Sensors, Software and EOAT
Random bin picking requires a convergence of technologies, particularly three main components that raise the robot’s intelligence: sensors, software, and end-of-arm tooling. Development in all three areas is moving us ever closer to that elusive prize.
“One of the big ones is the hardware,” says McCoy. “That just continues to get more cost-effective, with higher resolution and faster processing times. The ability to generate 3D point data is becoming more industrial hardened. Companies like Keyence and LMI are releasing very interesting products right now. It seems like everybody is racing to get 3D point clouds into the industrial space.
“More importantly is the software component,” he continues. “There are a lot of cool companies right now independent of the robot manufacturers that are trying to say that this is nothing more than a race for software. You have companies like Recognition Robotics that are doing really cool six degrees of freedom systems with 2D cameras.” (We covered Recognition Robotics’ random picking system in Intelligent Robots: A Feast for the Senses.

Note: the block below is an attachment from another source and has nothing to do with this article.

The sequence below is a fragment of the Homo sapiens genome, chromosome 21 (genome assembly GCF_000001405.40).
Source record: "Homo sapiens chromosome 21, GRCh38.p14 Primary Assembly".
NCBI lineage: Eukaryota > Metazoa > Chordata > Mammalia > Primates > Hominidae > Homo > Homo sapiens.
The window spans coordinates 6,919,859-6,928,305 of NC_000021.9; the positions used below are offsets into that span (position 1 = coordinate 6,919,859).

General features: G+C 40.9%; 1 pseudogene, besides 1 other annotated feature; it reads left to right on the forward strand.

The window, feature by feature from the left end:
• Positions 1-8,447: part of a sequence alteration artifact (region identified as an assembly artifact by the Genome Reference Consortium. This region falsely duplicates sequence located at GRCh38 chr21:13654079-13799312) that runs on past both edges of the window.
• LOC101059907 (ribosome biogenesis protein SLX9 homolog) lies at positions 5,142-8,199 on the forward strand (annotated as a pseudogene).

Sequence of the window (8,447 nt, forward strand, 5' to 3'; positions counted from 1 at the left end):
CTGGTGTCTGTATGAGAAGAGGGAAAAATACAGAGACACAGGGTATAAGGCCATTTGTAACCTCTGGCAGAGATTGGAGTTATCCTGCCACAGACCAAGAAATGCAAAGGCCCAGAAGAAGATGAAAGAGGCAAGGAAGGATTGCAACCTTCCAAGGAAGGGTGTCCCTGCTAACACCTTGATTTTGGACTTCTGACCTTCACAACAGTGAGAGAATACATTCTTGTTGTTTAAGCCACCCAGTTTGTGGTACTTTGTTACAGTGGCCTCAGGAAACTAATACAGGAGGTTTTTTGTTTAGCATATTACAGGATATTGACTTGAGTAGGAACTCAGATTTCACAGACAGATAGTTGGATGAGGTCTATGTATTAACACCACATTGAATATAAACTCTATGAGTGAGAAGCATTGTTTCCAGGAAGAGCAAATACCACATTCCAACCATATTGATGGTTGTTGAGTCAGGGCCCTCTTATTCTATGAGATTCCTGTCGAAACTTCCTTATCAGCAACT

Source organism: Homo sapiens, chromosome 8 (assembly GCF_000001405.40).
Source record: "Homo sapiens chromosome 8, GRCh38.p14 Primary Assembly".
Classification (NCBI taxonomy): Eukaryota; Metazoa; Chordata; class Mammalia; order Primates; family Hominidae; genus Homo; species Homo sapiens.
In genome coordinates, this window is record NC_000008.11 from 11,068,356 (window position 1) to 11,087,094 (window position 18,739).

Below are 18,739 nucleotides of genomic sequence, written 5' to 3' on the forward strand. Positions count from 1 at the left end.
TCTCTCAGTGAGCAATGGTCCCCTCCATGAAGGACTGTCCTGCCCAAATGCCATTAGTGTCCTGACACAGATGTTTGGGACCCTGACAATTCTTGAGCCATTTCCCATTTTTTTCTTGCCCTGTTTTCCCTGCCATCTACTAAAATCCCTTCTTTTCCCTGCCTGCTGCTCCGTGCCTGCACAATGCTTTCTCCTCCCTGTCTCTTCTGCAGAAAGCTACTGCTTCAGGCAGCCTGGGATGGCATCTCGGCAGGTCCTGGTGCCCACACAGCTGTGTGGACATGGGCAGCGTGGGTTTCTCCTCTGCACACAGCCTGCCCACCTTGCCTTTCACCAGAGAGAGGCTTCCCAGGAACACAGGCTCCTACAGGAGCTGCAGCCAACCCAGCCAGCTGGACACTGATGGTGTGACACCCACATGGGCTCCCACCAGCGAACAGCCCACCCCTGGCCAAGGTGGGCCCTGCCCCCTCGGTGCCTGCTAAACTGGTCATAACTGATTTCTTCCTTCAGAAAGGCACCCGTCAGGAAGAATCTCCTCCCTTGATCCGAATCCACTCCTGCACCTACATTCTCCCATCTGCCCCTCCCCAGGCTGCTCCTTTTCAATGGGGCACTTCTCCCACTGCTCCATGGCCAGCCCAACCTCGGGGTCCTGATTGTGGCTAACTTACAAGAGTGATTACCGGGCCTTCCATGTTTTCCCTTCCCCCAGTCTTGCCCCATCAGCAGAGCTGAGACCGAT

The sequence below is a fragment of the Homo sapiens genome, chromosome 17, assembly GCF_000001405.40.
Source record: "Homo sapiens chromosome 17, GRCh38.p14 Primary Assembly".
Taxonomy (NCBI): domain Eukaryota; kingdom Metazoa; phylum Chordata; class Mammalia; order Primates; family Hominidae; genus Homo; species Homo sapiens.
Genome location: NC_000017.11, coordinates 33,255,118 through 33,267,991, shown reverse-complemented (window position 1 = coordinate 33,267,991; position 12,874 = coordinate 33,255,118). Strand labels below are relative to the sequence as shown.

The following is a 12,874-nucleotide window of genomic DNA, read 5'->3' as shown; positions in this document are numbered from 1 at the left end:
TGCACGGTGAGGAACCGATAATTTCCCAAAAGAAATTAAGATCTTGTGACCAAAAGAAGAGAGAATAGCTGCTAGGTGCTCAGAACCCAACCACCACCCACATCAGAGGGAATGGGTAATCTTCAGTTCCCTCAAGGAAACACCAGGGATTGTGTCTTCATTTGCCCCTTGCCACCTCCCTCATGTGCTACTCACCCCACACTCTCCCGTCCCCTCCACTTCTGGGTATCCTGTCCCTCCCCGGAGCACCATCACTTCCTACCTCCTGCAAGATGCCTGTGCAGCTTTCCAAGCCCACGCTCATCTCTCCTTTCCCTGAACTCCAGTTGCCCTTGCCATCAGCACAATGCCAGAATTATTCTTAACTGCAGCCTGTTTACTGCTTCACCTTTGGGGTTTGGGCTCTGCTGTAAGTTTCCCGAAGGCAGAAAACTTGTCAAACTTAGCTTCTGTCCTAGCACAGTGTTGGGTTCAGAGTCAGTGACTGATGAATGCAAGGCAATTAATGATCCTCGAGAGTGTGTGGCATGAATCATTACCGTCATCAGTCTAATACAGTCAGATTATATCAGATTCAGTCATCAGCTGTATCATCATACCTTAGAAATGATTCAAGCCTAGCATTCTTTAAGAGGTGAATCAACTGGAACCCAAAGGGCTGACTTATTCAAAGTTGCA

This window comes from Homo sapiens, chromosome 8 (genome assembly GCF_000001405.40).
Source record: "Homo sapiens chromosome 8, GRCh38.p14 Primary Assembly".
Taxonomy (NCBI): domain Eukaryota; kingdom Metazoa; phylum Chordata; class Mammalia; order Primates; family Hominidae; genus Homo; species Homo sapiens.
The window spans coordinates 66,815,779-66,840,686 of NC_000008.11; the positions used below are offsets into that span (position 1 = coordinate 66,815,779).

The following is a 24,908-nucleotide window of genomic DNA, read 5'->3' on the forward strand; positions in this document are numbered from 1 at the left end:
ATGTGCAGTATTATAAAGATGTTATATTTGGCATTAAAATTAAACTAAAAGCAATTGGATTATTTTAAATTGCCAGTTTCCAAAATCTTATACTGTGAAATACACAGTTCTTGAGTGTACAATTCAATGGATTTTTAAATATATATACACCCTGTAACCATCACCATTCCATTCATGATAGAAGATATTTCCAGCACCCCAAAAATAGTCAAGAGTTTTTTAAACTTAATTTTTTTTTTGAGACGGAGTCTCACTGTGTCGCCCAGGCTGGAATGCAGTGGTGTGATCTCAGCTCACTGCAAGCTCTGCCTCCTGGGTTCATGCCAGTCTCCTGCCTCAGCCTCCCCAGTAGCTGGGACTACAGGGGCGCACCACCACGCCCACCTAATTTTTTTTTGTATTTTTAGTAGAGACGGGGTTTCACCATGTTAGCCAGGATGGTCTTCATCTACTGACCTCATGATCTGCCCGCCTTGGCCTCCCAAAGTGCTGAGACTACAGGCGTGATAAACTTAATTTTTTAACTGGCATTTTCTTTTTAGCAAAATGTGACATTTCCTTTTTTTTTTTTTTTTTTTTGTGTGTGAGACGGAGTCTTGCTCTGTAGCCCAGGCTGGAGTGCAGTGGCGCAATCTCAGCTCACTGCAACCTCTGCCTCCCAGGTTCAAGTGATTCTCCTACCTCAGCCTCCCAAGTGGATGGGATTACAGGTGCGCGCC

“I think all the hardware manufacturers are making huge strides in the resolution of 3D point cloud generating hardware,” says McCoy. “There are a lot of clever software developers out there that have taken advantage of it. I do feel like we’re at the point where those two technologies are converging at the right time. I’m excited to see what will be out there by 2020.”
Check out this case study and video by RIA Certified Robot Integrator Midwest Engineered Systems for the (pictured) random bin picking and part loading system for a heat treating operation.